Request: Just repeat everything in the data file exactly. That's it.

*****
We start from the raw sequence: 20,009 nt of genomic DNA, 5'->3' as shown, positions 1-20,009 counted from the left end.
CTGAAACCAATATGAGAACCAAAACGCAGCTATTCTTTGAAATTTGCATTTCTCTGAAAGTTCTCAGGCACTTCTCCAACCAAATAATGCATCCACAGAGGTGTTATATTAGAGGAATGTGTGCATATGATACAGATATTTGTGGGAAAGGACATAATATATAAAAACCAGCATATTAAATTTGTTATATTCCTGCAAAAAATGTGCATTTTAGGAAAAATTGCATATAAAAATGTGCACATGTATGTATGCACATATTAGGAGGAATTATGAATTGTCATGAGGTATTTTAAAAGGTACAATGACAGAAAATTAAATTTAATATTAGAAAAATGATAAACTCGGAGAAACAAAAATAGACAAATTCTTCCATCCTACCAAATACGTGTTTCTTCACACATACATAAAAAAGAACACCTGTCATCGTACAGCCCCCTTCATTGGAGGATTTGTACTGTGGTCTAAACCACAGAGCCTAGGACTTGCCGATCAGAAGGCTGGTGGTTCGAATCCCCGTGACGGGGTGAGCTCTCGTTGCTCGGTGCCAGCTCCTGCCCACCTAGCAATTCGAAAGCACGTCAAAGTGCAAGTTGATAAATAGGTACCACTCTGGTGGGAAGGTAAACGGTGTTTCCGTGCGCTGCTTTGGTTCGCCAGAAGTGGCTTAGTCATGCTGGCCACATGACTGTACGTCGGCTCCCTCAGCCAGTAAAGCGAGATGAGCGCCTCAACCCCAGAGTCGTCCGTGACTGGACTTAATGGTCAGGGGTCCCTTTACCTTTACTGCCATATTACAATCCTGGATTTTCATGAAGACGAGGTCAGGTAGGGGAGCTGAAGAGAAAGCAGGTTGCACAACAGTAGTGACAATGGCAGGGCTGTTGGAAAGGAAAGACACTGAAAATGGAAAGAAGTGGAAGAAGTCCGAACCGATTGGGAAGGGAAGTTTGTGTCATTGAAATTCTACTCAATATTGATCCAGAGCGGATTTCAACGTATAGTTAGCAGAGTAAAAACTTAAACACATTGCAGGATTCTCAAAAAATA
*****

We start from the raw sequence: 20,009 nt of genomic DNA, 5'->3' as shown, positions 1-20,009 counted from the left end.
CTGAAACCAATATGAGAACCAAAACGCAGCTATTCTTTGAAATTTGCATTTCTCTGAAAGTTCTCAGGCACTTCTCCAACCAAATAATGCATCCACAGAGGTGTTATATTAGAGGAATGTGTGCATATGATACAGATATTTGTGGGAAAGGACATAATATATAAAAACCAGCATATTAAATTTGTTATATTCCTGCAAAAAATGTGCATTTTAGGAAAAATTGCATATAAAAATGTGCACATGTATGTATGCACATATTAGGAGGAATTATGAATTGTCATGAGGTATTTTAAAAGGTACAATGACAGAAAATTAAATTTAATATTAGAAAAATGATAAACTCGGAGAAACAAAAATAGACAAATTCTTCCATCCTACCAAATACGTGTTTCTTCACACATACATAAAAAAGAACACCTGTCATCGTACAGCCCCCTTCATTGGAGGATTTGTACTGTGGTCTAAACCACAGAGCCTAGGACTTGCCGATCAGAAGGCTGGTGGTTCGAATCCCCGTGACGGGGTGAGCTCTCGTTGCTCGGTGCCAGCTCCTGCCCACCTAGCAATTCGAAAGCACGTCAAAGTGCAAGTTGATAAATAGGTACCACTCTGGTGGGAAGGTAAACGGTGTTTCCGTGCGCTGCTTTGGTTCGCCAGAAGTGGCTTAGTCATGCTGGCCACATGACTGTACGTCGGCTCCCTCAGCCAGTAAAGCGAGATGAGCGCCTCAACCCCAGAGTCGTCCGTGACTGGACTTAATGGTCAGGGGTCCCTTTACCTTTACTGCCATATTACAATCCTGGATTTTCATGAAGACGAGGTCAGGTAGGGGAGCTGAAGAGAAAGCAGGTTGCACAACAGTAGTGACAATGGCAGGGCTGTTGGAAAGGAAAGACACTGAAAATGGAAAGAAGTGGAAGAAGTCCGAACCGATTGGGAAGGGAAGTTTGTGTCATTGAAATTCTACTCAATATTGATCCAGAGCGGATTTCAACGTATAGTTAGCAGAGTAAAAACTTAAACACATTGCAGGATTCTCAAAAAATA